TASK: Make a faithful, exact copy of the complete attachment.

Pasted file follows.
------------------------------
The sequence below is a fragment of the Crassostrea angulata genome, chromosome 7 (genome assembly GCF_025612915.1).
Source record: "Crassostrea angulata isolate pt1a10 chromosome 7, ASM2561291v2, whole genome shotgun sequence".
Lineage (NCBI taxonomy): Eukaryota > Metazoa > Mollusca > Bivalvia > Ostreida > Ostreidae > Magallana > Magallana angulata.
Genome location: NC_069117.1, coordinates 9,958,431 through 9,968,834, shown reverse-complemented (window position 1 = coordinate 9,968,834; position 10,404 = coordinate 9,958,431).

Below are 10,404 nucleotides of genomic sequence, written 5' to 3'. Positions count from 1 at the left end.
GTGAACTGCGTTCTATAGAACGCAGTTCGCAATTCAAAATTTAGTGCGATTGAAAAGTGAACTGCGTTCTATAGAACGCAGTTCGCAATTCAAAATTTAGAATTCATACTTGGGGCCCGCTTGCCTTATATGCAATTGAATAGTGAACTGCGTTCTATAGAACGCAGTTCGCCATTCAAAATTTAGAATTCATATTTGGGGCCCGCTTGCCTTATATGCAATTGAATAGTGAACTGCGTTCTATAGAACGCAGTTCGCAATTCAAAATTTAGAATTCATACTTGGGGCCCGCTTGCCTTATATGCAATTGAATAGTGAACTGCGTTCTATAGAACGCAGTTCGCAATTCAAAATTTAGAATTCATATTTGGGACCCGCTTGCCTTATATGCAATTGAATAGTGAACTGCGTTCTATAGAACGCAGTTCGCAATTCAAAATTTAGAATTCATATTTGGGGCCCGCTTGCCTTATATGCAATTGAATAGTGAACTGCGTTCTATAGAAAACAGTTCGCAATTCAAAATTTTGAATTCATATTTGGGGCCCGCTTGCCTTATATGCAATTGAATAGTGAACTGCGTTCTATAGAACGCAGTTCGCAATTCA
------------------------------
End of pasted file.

The sequence below is a fragment of the Crassostrea angulata genome, chromosome 7 (genome assembly GCF_025612915.1).
Source record: "Crassostrea angulata isolate pt1a10 chromosome 7, ASM2561291v2, whole genome shotgun sequence".
Lineage (NCBI taxonomy): Eukaryota > Metazoa > Mollusca > Bivalvia > Ostreida > Ostreidae > Magallana > Magallana angulata.
Genome location: NC_069117.1, coordinates 9,958,431 through 9,968,834, shown reverse-complemented (window position 1 = coordinate 9,968,834; position 10,404 = coordinate 9,958,431).

Below are 10,404 nucleotides of genomic sequence, written 5' to 3'. Positions count from 1 at the left end.
GTGAACTGCGTTCTATAGAACGCAGTTCGCAATTCAAAATTTAGTGCGATTGAAAAGTGAACTGCGTTCTATAGAACGCAGTTCGCAATTCAAAATTTAGAATTCATACTTGGGGCCCGCTTGCCTTATATGCAATTGAATAGTGAACTGCGTTCTATAGAACGCAGTTCGCCATTCAAAATTTAGAATTCATATTTGGGGCCCGCTTGCCTTATATGCAATTGAATAGTGAACTGCGTTCTATAGAACGCAGTTCGCAATTCAAAATTTAGAATTCATACTTGGGGCCCGCTTGCCTTATATGCAATTGAATAGTGAACTGCGTTCTATAGAACGCAGTTCGCAATTCAAAATTTAGAATTCATATTTGGGACCCGCTTGCCTTATATGCAATTGAATAGTGAACTGCGTTCTATAGAACGCAGTTCGCAATTCAAAATTTAGAATTCATATTTGGGGCCCGCTTGCCTTATATGCAATTGAATAGTGAACTGCGTTCTATAGAAAACAGTTCGCAATTCAAAATTTTGAATTCATATTTGGGGCCCGCTTGCCTTATATGCAATTGAATAGTGAACTGCGTTCTATAGAACGCAGTTCGCAATTCA